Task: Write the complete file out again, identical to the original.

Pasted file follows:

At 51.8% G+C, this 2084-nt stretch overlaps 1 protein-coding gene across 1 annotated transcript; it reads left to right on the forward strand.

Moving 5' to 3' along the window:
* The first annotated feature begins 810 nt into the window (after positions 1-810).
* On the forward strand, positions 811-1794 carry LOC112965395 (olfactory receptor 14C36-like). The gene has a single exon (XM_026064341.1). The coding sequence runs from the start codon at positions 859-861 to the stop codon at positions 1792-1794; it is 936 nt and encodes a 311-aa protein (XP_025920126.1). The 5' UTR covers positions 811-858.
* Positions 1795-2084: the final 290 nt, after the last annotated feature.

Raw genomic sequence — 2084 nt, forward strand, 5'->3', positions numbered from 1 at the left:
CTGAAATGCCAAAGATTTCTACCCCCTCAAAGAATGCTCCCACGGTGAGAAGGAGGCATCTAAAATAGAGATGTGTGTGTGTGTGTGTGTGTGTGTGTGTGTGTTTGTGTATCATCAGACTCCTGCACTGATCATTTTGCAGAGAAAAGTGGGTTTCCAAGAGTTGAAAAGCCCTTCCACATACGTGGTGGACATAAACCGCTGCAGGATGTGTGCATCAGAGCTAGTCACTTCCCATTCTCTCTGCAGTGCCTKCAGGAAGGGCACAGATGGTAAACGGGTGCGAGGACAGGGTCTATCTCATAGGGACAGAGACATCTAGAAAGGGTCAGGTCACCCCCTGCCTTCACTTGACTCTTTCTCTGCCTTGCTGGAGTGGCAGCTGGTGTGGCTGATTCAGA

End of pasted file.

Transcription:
At 51.8% G+C, this 2084-nt stretch overlaps 1 protein-coding gene across 1 annotated transcript; it reads left to right on the forward strand.

Moving 5' to 3' along the window:
* The first annotated feature begins 810 nt into the window (after positions 1-810).
* On the forward strand, positions 811-1794 carry LOC112965395 (olfactory receptor 14C36-like). The gene has a single exon (XM_026064341.1). The coding sequence runs from the start codon at positions 859-861 to the stop codon at positions 1792-1794; it is 936 nt and encodes a 311-aa protein (XP_025920126.1). The 5' UTR covers positions 811-858.
* Positions 1795-2084: the final 290 nt, after the last annotated feature.

Raw genomic sequence — 2084 nt, forward strand, 5'->3', positions numbered from 1 at the left:
CTGAAATGCCAAAGATTTCTACCCCCTCAAAGAATGCTCCCACGGTGAGAAGGAGGCATCTAAAATAGAGATGTGTGTGTGTGTGTGTGTGTGTGTGTGTGTGTTTGTGTATCATCAGACTCCTGCACTGATCATTTTGCAGAGAAAAGTGGGTTTCCAAGAGTTGAAAAGCCCTTCCACATACGTGGTGGACATAAACCGCTGCAGGATGTGTGCATCAGAGCTAGTCACTTCCCATTCTCTCTGCAGTGCCTKCAGGAAGGGCACAGATGGTAAACGGGTGCGAGGACAGGGTCTATCTCATAGGGACAGAGACATCTAGAAAGGGTCAGGTCACCCCCTGCCTTCACTTGACTCTTTCTCTGCCTTGCTGGAGTGGCAGCTGGTGTGGCTGATTCAGA